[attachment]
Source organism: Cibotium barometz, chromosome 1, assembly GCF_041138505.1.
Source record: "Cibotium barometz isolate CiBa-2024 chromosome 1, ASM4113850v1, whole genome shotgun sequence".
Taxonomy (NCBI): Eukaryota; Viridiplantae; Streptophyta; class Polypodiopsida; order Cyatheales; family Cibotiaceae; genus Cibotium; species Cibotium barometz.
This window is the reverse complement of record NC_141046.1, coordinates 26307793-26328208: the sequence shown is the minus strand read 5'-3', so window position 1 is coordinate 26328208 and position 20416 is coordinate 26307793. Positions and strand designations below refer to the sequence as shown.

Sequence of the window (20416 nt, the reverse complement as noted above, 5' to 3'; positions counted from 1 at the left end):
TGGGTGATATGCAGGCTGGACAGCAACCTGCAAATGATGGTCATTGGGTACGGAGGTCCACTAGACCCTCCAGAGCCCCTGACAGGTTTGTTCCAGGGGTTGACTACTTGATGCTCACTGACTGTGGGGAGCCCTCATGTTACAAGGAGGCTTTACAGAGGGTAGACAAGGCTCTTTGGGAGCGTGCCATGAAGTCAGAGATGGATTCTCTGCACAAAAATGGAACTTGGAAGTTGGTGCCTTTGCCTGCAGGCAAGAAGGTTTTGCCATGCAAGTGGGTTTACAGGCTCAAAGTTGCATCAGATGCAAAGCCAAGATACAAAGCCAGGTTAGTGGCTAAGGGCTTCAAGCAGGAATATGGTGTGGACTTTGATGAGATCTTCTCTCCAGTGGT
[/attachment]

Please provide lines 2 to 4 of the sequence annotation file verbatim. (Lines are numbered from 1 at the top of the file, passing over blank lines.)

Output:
Source record: "Cibotium barometz isolate CiBa-2024 chromosome 1, ASM4113850v1, whole genome shotgun sequence".
Taxonomy (NCBI): Eukaryota; Viridiplantae; Streptophyta; class Polypodiopsida; order Cyatheales; family Cibotiaceae; genus Cibotium; species Cibotium barometz.
This window is the reverse complement of record NC_141046.1, coordinates 26307793-26328208: the sequence shown is the minus strand read 5'-3', so window position 1 is coordinate 26328208 and position 20416 is coordinate 26307793. Positions and strand designations below refer to the sequence as shown.